Freedom, independence, autonomy. As a home health and hospice nurse, I found these aspects of the job to be an attractive fit to my personality and life-style. The Clinical Director assigned patients to each nurse; then the nurse, patient and caregivers formulated a plan of care. Under physician orders, this plan of care identified team members involved, frequency of visits, treatments performed, teaching done and goals accomplished.
If my personal agenda was to get the job done as quickly as possible, then I would keep the plan of care simple with as few team members and interventions as possible. After all, communication with the patient, caregivers and team members took time. I confess, there were days where that temptation was tugging at my independent and autonomous heart.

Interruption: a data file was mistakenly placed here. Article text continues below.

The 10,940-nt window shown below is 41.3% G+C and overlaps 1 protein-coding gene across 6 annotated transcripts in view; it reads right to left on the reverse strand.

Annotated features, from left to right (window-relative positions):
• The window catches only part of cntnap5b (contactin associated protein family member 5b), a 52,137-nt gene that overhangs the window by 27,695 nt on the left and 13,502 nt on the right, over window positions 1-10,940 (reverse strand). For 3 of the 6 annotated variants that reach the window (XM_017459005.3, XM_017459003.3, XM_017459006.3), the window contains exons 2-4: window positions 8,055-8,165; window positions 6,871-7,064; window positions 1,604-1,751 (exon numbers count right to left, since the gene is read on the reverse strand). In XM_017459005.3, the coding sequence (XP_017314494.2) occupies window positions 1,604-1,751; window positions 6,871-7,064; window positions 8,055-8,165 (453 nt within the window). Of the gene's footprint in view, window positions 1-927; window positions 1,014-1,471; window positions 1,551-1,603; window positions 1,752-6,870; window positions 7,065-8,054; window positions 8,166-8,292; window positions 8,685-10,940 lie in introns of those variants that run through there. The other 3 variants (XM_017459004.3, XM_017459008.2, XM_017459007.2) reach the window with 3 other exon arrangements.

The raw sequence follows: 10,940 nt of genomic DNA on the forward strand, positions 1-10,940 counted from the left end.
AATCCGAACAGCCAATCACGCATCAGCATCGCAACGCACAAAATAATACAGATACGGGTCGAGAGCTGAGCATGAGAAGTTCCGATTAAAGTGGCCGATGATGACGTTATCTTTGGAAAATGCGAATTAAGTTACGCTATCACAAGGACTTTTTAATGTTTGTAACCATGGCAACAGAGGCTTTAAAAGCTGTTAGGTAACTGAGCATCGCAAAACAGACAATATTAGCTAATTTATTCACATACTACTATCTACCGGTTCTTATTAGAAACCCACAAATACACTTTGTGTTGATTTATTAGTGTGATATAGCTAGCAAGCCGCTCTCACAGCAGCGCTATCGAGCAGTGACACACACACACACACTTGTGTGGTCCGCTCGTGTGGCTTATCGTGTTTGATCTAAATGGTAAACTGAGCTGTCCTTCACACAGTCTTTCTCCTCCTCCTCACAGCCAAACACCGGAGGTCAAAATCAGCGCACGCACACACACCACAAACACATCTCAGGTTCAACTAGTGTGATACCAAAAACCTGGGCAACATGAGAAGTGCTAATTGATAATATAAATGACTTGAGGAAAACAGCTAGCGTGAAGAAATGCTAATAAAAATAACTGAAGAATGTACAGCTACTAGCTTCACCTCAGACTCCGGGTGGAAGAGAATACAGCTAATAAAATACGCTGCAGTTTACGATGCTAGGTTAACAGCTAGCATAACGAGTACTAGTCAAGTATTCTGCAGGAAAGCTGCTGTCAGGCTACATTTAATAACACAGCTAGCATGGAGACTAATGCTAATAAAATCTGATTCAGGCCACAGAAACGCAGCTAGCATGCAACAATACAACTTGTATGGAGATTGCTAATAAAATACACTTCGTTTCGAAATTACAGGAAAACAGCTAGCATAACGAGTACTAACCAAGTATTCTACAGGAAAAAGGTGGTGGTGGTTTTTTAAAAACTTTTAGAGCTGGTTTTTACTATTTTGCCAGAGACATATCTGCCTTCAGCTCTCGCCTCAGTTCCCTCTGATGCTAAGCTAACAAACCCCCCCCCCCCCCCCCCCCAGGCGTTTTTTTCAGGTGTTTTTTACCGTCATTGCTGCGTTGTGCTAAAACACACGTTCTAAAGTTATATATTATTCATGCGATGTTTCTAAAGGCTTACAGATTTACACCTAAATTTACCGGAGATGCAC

Exploring the emotional/spiritual roots of Nelson’s uncontrolled pain would take communication and referral for the social worker and the chaplain. Esther’s non-healing bed sore would definitely take more time educating the caregivers and demonstrating techniques to speed healing as well as a referral for home care aide intervention. An increase of Elmer’s lung congestion and blood pressure would mean a phone call to the physician resulting in change of medication and follow up with patient … Read More »